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Photo: Antje Schley Photography

It may come as a surprise to you, but according to Dr Helen Smith’s new book, Men on Strike: Why Men are Boycotting Marriage, Fatherhood and the American Dream – And Why it Matters, men are being oppressed by women who portray them as “buffoons, deadbeats and potential perverts” in a backlash against masculinity.

This tome is not an elaborate satire. Smith is a men’s rights advocate who believes that men are “opting out” of marriage and fatherhood, and it’s all  feminism’s fault. There are few incentives for them to get married (why buy the cow when you can get the milk for free… and without the cow nagging you to take the rubbish out) and, since their reproductive rights are being increasingly curtailed (ahem) with paternity fraud cases (which Smith seems to think are as prevalent as babies themselves), they feel less inclined to have children. 

It’s a social epidemic that will soon have far-reaching consequences, says Smith, especially for those ladies (which is all of us, in her not-very-scientific findings) who want to get married, bear sprog and then spend the rest of their lives henpecking their husbands down to the bone. 

Unsurprisingly, her message has struck a chord with the men she’s talking about. “Living in a feminist utopia is very painful and expensive for most men who enter into the marriage racket” said one fan of her book.

It’s a “racket” Smith says, because men are now expected to “help with the housework, work a job, help with the kids”, but they’re still “not good enough.” Men used to feel that they were “the king of the castle,” she says, but are now nothing more than slaves to their harridan wives. In this brave new world where bitches be crazy, legal bias against men (men statistically do worse in custody and divorce proceedings than women) is another reason they’re opting out. Women are money-grubbing lazy shrews who trap men into marriage by getting knocked up, then cheat on them, divorce them and walk away with their winnings, rubbing their manicured hands as they go. Which is why men are represented in mainstream media as bumbling ignoramuses (Everybody Loves Raymond is her oft-cited example). All of this is a product, says Smith, of our post-feminist society – one that favours female privilege over male justice.

The men Smith has interviewed say they’re choosing not to marry because women they meet are “argumentative,” “too tough and cynical” and “sketchy.” They’re afraid to open doors for women, lest they be scary ‘feminazis’ waiting for a chance to rip them a new one. They see their friends going through divorces and think, “that’s not going to be me”, but here’s the thing: having bad experiences with women is not the same as systematic disenfranchisement. Going through a tough break-up is not representative of a “war on men.”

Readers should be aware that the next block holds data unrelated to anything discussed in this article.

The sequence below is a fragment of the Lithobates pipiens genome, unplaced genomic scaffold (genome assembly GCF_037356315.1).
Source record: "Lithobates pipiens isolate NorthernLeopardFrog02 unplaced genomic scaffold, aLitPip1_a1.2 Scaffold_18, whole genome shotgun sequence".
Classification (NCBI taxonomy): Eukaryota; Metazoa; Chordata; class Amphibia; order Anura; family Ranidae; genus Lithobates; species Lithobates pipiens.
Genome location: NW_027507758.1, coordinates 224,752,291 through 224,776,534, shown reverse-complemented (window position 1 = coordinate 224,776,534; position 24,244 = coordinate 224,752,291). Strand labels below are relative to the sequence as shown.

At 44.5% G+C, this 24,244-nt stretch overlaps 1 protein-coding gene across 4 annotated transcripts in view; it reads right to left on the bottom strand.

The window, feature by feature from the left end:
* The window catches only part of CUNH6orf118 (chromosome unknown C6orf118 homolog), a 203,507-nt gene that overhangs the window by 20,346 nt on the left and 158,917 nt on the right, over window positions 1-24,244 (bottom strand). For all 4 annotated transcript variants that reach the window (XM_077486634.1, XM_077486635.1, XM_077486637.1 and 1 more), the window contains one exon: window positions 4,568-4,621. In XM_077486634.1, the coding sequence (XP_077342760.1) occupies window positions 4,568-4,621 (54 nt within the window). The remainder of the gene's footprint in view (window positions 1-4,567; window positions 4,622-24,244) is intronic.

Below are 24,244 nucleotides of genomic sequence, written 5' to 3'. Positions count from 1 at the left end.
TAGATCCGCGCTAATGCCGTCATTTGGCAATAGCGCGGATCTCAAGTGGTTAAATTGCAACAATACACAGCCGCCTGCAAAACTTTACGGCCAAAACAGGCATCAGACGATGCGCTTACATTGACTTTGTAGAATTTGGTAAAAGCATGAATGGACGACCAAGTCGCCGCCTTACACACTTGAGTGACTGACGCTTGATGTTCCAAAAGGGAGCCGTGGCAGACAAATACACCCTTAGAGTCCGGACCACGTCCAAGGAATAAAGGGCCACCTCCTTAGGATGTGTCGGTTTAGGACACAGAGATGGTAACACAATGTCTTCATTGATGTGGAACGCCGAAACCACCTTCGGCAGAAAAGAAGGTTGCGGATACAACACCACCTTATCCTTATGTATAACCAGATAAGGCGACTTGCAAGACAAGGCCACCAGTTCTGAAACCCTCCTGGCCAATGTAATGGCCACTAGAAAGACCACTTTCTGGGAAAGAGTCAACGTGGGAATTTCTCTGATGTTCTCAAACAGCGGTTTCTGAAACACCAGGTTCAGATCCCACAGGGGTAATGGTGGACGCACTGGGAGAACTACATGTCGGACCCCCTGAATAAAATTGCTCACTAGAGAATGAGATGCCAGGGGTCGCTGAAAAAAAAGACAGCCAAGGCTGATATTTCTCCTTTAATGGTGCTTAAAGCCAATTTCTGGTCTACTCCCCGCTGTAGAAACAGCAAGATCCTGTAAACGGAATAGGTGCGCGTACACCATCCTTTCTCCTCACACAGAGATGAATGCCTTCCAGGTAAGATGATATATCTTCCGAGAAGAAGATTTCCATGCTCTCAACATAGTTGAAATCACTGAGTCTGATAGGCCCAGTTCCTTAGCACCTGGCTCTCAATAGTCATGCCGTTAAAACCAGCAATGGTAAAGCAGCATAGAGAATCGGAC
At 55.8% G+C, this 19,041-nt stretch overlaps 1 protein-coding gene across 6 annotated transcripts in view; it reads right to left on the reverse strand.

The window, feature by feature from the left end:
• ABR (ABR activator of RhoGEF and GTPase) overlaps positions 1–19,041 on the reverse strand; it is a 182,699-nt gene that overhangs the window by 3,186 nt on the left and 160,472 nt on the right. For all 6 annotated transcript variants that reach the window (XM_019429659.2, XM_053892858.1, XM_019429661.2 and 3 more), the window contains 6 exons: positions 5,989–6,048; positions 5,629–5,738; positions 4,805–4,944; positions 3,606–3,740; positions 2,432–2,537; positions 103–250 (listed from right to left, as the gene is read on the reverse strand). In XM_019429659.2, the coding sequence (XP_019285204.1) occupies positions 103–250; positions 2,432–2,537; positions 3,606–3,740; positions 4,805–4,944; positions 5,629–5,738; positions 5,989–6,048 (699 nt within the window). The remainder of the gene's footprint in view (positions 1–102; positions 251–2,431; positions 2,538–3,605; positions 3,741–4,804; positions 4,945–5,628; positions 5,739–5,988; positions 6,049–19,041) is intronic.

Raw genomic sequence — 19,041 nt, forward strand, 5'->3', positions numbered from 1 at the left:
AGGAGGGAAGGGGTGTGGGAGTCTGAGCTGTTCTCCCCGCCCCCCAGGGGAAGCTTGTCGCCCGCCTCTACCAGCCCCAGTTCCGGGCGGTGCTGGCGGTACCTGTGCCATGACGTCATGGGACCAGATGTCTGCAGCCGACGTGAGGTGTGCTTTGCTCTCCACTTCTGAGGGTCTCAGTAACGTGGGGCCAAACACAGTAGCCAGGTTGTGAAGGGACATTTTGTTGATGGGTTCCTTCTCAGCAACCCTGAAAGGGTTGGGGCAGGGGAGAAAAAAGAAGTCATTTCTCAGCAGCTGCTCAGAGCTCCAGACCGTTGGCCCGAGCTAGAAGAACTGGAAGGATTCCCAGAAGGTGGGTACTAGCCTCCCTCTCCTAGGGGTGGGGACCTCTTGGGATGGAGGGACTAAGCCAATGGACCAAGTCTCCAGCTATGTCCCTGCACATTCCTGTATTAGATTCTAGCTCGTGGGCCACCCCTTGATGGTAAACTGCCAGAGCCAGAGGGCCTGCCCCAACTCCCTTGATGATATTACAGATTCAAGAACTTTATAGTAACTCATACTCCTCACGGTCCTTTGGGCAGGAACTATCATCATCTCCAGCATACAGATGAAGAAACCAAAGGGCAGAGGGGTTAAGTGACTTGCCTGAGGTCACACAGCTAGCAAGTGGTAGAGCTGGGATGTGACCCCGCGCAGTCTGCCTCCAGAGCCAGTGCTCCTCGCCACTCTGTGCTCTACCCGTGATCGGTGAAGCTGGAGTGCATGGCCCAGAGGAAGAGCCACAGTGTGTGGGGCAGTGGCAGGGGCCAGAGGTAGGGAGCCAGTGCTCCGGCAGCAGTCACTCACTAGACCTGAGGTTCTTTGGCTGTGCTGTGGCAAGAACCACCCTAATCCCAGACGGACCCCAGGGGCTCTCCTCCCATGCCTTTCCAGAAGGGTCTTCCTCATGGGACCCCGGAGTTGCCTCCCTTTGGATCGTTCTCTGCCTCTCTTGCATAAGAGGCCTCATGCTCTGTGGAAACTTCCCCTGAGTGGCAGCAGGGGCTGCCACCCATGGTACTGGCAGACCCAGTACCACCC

And yet in this bleak new reality, today’s men are either part of the “Army of Davids”, rising up against the proverbial Goliath of “post-feminist culture”, or “Uncle Tims”, in a staggeringly insensitive attempt to equate the plight of these men to African-American outcasts in the civil rights movement. But ironically (or perhaps not), like most men’s rights advocates Smith equates feminism with misandry - hatred of men. Feminism is certainly a broad church, and while there may be some misandrists in the congregation, feminism is really about freeing us all from the limitations of how we see gender and assisting the marginalised and alienated. It’s not about privileging women over men.

Men’s rights activists do get a few things right, but not for the reasons they think. Unfair legal bias for example, is a problem of the patriarchy – a system that says women are naturally better caregivers, and so gives them custodial priority. It’s a system that feminists would very much like to dismantle. Talking about a “crisis of masculinity” is a way of saying that we think about gender differently now – and that’s a good thing, but pitting men’s rights against women’s is not the answer. Smith is right when she says that men are often portrayed as dimwits on TV and in film – the father who can’t fasten a nappy, the idiot boyfriend who forgot the anniversary – and rightly cries sexism. But, without any apparent irony, she repeatedly labels all women as the enemy, as gold-digging harpies who want nothing more than to see men fall on their faces. In doing so, her arguments look as silly as those tired tropes on telly. 

So does Smith seriously believe this stuff, or is her book just a cynical way to milk a ready-made, disenfranchised audience for profit?  Maybe there are men opting out, who don’t want to be part of a world where women have voices, desires, needs, and occasionally, demands. But to call this a crisis, a war, or a strike may be a self-fulfilling prophecy, as Jezebel’s Lindy West puts it. Keep banging on about how much women hate you and how hard-done by you are, and there’s a fair chance we will start to dislike you.

Until then, I invite Dr Helen to join us in our feminist utopia – the water is warm and there’s no need to shave your legs.